Cultural Heritage: UNESCO Award for Hunza fort

Published: September 6, 2011
The Altit fort in Hunza, restored by the Aga Khan Development Network has received the Unesco Asia-Pacific Award for Cultural Heritage Conservation. PHOTO: Courtesy AKTC

The Altit fort in Hunza, restored by the Aga Khan Development Network has received the Unesco Asia-Pacific Award for Cultural Heritage Conservation. PHOTO: Courtesy AKTC

ISLAMABAD: The 900-year-old Altit Fort in Hunza has received the 2011 Unesco Asia-Pacific Award for Cultural Heritage Conservation.

According to a statement released by the Aga Khan Development Network, which undertook the conservation project, the old fort is an important tourist attraction in Gilgit-Baltistan.

Conservation works focused on mending structural defects, stabilising and repairing existing walls, replacing some roofs, treating wood decay and providing appropriate lighting.

The UNESCO Awards for Conservation present the awards with hopes that recognising private efforts to restore historic properties would encourage other property owners to undertake conservation projects within the community, either independently or by seeking public-private partnerships.

Published in The Express Tribune, September 6th, 2011.

Correction: An earlier image carried with this story represented the Hunza fort, not the Altit fort.

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Reader Comments (4)

  • Ali. Mir
    Sep 6, 2011 - 12:10PM

    Very nice effort and congratulations to Aga Khan Development Agencies for this conservation project.

    I wish other Pakistan based NGOs also do similar trailblazing work to preserve the cultural heritage of the country.

    The conservation work of this fort was done in 1993-1995 by AKDN agencies.


  • Dr. Anila Naeem
    Sep 6, 2011 - 12:28PM

    Thanks for sending the news link.
    I would just like to point to the fact that the image used in this link is NOT of Altit Fort. It is of Baltit fort in Karimabad, Hunza.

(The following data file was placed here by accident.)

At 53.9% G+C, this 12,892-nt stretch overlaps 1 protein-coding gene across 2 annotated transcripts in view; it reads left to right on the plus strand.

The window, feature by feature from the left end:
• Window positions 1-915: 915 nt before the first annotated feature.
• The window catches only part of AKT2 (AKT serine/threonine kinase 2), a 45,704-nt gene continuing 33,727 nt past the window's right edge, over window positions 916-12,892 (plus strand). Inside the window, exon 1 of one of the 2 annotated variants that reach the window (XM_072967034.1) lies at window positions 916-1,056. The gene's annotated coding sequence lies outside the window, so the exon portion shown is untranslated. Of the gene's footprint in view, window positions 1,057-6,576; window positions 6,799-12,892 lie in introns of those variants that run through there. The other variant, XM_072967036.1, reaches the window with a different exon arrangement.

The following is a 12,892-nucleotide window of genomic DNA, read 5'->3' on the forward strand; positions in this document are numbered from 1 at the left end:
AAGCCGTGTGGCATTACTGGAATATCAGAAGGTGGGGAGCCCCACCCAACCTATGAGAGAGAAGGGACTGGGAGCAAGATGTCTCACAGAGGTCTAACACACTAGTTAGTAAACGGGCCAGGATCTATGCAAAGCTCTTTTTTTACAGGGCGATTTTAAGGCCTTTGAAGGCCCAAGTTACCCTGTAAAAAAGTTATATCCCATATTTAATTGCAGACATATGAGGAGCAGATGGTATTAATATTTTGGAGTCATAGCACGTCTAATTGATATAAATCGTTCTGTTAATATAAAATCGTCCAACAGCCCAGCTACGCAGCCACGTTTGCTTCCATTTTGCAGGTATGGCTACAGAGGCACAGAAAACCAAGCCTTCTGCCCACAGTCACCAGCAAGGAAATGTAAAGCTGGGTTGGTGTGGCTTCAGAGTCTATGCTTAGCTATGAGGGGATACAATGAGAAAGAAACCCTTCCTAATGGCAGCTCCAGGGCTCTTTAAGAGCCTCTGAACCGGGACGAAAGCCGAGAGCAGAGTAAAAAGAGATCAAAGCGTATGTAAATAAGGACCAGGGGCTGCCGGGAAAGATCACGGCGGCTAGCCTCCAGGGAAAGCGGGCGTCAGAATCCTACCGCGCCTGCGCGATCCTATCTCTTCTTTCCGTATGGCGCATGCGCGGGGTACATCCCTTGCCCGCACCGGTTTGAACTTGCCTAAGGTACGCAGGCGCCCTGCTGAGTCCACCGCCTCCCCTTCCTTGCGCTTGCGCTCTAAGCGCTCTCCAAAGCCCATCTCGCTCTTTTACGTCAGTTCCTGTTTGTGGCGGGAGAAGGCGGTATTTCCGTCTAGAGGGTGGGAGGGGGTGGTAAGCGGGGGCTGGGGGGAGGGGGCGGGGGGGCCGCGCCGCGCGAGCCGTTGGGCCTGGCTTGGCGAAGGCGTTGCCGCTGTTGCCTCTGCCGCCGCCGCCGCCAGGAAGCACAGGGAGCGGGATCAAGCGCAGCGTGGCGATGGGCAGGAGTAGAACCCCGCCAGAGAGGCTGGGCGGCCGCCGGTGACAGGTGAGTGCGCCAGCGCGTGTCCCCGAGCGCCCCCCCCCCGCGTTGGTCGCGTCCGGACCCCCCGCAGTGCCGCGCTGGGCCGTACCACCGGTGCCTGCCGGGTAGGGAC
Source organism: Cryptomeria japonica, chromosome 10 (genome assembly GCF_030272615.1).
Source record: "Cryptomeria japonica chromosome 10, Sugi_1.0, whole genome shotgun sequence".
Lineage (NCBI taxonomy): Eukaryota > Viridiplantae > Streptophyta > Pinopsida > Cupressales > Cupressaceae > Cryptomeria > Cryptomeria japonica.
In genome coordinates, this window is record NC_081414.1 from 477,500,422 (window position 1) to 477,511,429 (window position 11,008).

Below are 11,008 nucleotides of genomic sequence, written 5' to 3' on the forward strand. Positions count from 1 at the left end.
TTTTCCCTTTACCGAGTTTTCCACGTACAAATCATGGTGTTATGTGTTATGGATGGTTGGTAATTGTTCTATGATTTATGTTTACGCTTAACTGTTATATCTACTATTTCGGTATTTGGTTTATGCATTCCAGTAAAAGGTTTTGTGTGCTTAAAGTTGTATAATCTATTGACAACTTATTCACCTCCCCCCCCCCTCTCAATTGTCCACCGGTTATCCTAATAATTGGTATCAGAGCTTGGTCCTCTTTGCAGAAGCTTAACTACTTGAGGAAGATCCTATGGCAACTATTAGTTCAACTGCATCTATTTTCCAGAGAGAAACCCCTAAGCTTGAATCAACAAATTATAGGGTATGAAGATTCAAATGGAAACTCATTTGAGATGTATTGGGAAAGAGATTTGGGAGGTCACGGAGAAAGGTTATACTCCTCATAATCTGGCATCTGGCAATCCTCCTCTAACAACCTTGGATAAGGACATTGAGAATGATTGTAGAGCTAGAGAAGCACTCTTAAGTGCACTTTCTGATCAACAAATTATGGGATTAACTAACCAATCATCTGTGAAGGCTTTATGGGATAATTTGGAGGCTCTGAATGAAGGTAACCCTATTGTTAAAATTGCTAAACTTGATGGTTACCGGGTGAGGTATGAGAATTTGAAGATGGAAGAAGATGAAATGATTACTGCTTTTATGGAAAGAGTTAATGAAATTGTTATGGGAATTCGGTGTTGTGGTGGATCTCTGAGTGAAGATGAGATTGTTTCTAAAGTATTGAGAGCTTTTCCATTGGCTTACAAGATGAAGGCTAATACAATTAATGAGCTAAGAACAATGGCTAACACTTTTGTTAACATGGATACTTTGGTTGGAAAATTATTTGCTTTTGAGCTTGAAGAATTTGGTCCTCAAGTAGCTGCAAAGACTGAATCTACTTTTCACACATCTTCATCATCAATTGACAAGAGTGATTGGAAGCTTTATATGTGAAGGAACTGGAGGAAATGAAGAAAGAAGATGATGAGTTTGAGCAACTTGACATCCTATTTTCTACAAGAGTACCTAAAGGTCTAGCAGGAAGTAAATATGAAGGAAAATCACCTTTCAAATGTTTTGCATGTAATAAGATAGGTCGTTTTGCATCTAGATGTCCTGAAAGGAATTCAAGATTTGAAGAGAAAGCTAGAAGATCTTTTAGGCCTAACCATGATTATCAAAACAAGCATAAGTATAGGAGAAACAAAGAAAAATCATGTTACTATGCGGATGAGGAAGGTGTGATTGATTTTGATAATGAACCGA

Altit Fort restoration is no doubt a remarkable achievement of the Aga Khan Trust for Culture and deserves to receive this UNESCO Award. It would actually have been really good to re-produce the citation of the award which i am sure highlights not only the aspects of material conservation of the fort, but also puts some light on the soci-economic regeneration that this community based project has instigated in the village of Altit, Hunza.


  • Sep 7, 2011 - 5:12AM

    This UNESCO Asia-Pacific Award for Cultural Heritage Conservation is a relieving news for the much troubled Hunzukutz in the aftermath of the naturally formed lake on Hunza River on Jan 04 last year. Since then the entire Hunza valley is going through a social, economic dilemma and a huge political turmoil due to the ill managed scenario for over one and half years. This natural disaster had taken 19 innocent lives besides four villages of Ayenabad, Shischhkat, Gulmit and Hussaini and over 26 km of the KKH had submerged into the depths of this turquoise colored lake.

    The recent sad tragedy in which two precious lives of a father and his son were lost from amongst the displaced this most peaceful serene touristic valley of Hunza often called the ” Shangri La on Earth” has grippe everyone with terrifying shock. One can easily see the clouds of sadness, despair and total disillusionment all over the valley as this was the first bullet ever fired by police in Hunza.

    Altit Village has been in the forefront of this human suffering due to the fact that hundreds of displaced families and the whole populace of Attabad who are living in camps even today in the shadows of Altit Fort as they were originally from Altit. Hope is a word those homeless displaced people of the five villages do not want to hear anymore when it comes to compensation and rehabilitation that has taken already them through two harsh winters in tents.

    Part of Attabad Village fell down with the huge mountain slide blocking the Hunza River for over six months . Decades ago they volunteered to settle on that God forsaken hilly pasture land that seemingly attracted them with the then thick forests of Juniper trees green pastures.This hardy community cultivated carving the steep slopes into terraced fields where they grew some of the best potatoes that are carried down country for seed.

    PS: The picture that I see in this article of Altit Fort.


  • Sanaullah
    Sep 10, 2011 - 2:28PM

    Another milestone. This Award was second for a Fort in Hunza and before this award UNESCO had awarded Baltit Fort in 2004. Hunza is truly the Jewel of Pakistan.


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